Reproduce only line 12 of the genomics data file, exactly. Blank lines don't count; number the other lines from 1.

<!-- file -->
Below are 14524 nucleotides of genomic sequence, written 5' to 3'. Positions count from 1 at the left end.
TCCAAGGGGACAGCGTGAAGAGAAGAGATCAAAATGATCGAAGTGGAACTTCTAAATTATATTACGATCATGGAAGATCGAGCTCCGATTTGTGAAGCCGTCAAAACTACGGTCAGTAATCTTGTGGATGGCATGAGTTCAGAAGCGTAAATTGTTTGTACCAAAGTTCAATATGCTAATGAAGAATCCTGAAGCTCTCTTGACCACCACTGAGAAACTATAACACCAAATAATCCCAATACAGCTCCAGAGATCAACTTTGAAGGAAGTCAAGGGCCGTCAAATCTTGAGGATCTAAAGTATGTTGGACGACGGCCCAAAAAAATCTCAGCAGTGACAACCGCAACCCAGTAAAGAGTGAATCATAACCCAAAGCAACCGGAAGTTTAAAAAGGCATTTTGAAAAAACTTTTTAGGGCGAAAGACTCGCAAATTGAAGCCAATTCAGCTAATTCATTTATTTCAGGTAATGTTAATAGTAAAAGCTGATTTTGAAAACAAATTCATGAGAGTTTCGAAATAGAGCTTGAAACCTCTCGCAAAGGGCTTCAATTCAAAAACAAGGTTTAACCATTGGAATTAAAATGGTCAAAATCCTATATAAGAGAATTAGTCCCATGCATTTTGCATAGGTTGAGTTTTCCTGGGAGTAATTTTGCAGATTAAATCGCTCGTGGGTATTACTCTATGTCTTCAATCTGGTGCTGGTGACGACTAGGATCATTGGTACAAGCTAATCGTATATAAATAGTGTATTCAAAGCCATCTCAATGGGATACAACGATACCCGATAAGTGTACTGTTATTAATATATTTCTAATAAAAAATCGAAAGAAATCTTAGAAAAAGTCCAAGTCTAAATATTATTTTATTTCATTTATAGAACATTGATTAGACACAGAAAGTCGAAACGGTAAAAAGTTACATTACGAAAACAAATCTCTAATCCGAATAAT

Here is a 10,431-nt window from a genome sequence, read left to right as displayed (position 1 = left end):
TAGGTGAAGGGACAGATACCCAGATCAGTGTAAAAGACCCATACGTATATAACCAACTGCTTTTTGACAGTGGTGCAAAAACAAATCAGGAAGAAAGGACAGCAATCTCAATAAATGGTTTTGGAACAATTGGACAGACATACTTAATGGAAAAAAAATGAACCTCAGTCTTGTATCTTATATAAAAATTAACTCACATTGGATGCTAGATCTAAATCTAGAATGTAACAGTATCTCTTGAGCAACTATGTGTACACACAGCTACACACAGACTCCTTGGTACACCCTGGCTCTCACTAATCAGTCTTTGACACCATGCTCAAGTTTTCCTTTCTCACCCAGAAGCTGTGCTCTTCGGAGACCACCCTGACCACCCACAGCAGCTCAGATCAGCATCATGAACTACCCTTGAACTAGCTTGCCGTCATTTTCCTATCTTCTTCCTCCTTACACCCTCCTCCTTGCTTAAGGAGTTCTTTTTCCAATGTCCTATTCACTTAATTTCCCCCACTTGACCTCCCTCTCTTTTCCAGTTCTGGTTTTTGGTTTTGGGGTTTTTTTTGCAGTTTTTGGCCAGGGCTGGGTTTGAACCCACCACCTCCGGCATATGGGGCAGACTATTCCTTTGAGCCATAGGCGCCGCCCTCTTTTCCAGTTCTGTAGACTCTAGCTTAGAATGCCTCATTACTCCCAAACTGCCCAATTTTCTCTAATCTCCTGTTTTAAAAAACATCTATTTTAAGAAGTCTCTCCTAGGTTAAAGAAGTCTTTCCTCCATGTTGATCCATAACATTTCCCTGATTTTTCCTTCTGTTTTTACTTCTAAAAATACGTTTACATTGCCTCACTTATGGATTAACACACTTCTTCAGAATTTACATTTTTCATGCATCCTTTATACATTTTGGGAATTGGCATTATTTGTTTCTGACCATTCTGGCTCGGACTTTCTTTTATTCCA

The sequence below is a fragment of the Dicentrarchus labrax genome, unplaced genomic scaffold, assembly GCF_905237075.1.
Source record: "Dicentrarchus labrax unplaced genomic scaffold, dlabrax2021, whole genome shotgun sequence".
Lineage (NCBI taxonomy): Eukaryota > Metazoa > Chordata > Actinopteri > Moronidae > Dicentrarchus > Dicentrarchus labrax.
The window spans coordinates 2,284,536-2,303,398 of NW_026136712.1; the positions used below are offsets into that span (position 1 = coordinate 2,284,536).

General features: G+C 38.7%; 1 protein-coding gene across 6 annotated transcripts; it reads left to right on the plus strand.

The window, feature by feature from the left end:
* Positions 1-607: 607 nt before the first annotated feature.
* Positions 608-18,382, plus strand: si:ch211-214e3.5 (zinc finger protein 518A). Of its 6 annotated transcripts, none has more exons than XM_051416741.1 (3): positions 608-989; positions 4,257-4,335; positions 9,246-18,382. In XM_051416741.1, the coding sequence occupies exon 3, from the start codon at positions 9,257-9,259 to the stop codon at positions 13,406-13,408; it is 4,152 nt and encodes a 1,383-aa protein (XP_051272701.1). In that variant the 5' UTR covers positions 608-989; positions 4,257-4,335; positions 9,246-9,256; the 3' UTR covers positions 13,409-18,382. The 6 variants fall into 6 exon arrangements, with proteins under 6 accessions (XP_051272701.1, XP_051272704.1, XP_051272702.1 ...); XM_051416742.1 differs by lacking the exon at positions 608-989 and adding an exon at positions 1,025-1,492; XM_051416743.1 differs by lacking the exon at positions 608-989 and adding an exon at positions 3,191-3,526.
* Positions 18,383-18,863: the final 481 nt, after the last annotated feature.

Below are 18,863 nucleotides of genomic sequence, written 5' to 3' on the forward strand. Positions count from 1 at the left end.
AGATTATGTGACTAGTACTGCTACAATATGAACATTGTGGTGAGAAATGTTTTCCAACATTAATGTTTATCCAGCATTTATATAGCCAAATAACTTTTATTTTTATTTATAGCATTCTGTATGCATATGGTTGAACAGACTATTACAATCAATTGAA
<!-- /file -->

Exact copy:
* Positions 608-18,382, plus strand: si:ch211-214e3.5 (zinc finger protein 518A). Of its 6 annotated transcripts, none has more exons than XM_051416741.1 (3): positions 608-989; positions 4,257-4,335; positions 9,246-18,382. In XM_051416741.1, the coding sequence occupies exon 3, from the start codon at positions 9,257-9,259 to the stop codon at positions 13,406-13,408; it is 4,152 nt and encodes a 1,383-aa protein (XP_051272701.1). In that variant the 5' UTR covers positions 608-989; positions 4,257-4,335; positions 9,246-9,256; the 3' UTR covers positions 13,409-18,382. The 6 variants fall into 6 exon arrangements, with proteins under 6 accessions (XP_051272701.1, XP_051272704.1, XP_051272702.1 ...); XM_051416742.1 differs by lacking the exon at positions 608-989 and adding an exon at positions 1,025-1,492; XM_051416743.1 differs by lacking the exon at positions 608-989 and adding an exon at positions 3,191-3,526.